I kept thinking that I felt like he was talking to his siblings, just how animated he was in his sleep! That was Thursday night, and the next morning he was given morphine since his breathing significantly worsened and he slept after that and never spoke or woke back up until he died early Monday morning.
His death was peaceful and he was ready. The staff told me he told them he was ready, but he knew it would be hard on me. I was by his side until he died, and I kept telling him I was ready for him to go--and I would be okay. As an aside, early Monday morning before he died, I was the only person in the room.
I kissed him good night, his breathing was very slow and irregular, but I knew he would not die when i was watching him. I lay down on the cot near his bed and fell asleep, a few minutes later something woke me up. I do not know what, but when I looked at my dad he was no longer breathing.
Eight years earlier, I was at my mom’s bedside the same way in the same nursing home at the same time of the night. She was also not responsive by that point. I also kissed her goodnight and fell asleep and a few minutes later a nurse woke me up to tell me she had passed. My mom had a stroke and could not speak the last few days of her life. The only words she said were, 'I want to go home. I want my mama.'"
References to going home emerge frequently in the accounts as do references to our mothers and fathers. Synchronicities such as the one Jane shares here are also common--especially connected to anniversary days, times of day, and locations.
Have you heard about the cat Oscar who lives at a nursing home and has accurately predicted the deaths of 50 patients there? Well, Oscar’s finely-tuned talents may not be unique to him.
“People’s pets communicate clearly,”hospice director Nina Friedman told me yesterday, “and they seem to connect in unusual ways to the soul of their owner.”
Hospice professionals from Connecticut to Atlanta to San Francisco have described to me that dogs often become fiercely protective in the hours before their master dies.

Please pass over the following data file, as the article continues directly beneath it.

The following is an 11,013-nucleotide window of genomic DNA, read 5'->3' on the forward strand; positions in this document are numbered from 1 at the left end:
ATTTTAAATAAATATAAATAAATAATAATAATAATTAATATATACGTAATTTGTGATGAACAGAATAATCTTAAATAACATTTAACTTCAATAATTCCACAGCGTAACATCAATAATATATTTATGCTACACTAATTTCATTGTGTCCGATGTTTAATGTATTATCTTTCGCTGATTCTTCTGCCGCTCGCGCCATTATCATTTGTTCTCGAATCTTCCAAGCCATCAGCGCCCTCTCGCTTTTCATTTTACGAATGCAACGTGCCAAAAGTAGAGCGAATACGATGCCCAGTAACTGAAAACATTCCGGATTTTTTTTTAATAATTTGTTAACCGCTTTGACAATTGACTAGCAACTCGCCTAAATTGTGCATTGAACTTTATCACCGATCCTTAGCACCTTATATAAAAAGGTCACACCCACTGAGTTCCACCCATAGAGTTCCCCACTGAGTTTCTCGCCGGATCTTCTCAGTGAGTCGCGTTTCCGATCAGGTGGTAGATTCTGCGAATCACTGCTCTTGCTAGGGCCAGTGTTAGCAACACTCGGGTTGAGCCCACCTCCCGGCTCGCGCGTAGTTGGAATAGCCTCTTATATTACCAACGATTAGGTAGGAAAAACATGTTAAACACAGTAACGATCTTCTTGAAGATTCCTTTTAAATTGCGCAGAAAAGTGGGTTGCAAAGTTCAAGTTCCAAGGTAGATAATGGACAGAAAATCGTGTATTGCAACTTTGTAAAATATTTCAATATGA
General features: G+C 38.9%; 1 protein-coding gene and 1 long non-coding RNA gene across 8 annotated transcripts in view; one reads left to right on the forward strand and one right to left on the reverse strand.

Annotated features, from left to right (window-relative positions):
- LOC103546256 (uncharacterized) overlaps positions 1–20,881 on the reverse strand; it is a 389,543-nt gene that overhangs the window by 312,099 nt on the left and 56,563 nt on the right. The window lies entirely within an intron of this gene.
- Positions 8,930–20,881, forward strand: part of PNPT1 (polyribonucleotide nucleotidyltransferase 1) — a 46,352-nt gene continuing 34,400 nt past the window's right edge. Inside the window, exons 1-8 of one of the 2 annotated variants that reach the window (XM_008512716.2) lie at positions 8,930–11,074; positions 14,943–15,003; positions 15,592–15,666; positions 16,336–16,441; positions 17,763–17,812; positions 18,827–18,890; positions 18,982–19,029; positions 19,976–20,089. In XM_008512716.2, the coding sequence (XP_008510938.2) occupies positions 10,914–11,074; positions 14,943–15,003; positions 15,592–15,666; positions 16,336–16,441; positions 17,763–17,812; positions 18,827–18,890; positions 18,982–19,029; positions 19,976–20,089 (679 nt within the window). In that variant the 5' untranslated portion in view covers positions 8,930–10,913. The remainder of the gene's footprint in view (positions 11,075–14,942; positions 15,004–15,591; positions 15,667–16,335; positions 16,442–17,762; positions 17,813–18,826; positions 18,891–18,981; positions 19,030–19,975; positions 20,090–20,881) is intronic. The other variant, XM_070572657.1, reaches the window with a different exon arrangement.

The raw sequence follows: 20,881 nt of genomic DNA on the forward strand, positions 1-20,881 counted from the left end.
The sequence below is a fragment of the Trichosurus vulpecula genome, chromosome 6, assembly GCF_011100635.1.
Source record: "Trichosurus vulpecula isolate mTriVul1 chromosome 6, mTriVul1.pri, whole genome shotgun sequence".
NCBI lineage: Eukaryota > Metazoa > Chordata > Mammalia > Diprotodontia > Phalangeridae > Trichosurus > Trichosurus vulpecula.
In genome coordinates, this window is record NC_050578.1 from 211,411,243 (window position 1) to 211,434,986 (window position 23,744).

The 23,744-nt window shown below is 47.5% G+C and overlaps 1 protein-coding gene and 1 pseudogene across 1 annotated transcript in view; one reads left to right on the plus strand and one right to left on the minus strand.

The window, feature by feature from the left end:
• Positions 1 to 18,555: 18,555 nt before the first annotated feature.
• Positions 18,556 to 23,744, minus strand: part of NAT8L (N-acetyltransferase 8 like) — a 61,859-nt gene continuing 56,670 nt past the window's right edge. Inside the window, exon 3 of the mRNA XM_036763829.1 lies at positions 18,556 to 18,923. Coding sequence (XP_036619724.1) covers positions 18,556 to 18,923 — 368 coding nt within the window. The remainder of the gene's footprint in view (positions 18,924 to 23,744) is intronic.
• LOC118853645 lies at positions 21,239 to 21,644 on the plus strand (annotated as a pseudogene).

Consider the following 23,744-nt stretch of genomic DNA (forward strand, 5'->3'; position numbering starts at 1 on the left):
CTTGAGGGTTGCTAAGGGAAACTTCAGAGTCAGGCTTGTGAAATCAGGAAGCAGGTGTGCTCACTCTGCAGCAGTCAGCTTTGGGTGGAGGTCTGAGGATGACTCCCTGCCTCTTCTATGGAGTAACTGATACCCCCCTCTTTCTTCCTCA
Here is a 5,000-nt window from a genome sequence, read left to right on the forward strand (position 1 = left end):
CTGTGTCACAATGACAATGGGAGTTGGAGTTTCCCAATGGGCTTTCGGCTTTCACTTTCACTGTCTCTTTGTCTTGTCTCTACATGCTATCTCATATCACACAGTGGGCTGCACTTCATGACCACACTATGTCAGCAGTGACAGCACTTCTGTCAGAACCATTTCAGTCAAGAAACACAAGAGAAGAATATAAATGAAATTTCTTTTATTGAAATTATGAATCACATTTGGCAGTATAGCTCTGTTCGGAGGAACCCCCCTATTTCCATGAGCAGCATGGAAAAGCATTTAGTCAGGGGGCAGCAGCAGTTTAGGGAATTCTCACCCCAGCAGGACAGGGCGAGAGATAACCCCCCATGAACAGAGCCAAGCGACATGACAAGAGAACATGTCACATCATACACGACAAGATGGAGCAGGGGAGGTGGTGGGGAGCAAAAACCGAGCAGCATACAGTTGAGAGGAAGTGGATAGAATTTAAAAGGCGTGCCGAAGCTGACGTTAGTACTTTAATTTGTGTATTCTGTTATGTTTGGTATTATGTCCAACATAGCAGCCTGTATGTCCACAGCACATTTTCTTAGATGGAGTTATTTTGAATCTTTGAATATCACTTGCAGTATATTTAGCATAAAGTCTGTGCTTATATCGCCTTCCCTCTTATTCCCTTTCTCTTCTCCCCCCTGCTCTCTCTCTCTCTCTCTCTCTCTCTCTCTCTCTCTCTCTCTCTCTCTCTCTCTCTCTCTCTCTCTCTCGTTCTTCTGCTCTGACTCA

“One gentleman who passed away this weekend had a very loving poodle who for many weeks was very friendly to hospice workers when they came to the home. However, on Saturday, the dog would not let any of us in the front door. The dog growled and barked and threatened to bite...It was as if the dog was marking out a territory around the man’s bedroom.
It is not unusual to see animals react in very unusual ways right before their owners die. It was as if the dog was telling us to stay away and let his owner pass away in peace--as if the animal knew something we didn’t….felt something we didn’t…”
I heard similar accounts from other hospice professionals.
Could it be as pack animals, instinct leads our dogs to protect the dying and their kin from possible predators during these final, vulnerable hours? Some folks have shared with me that their pets left behind their homes and families to die alone. Perhaps there is an instinct connected to dying alone.
Many years ago, my dog Spreckels walked away from my husband’s job site, and we never saw the dalmatian again although he was a loyal pet for 17 years.
Whatever the reasons may be, it appears that our pets may be aware of certain cues or messages that clearly communicate that death is approaching —and will let us know.
Attached find an article about Oscar “the psychic cat." He clearly is tuned into some form of communication that many of us humans still do not fully understand.
If you have an account to share about the pet(s) in your life, please comment here or contact me at firstname.lastname@example.org.
Joy B. describes her father as a 'very scientific, hard-facts-only kind of guy, a chemical engineer who loved to argue against the existence of god(s), spirits, angels, or an afterlife, and often said, 'If people need such beliefs, that is fine. I have no need of them.'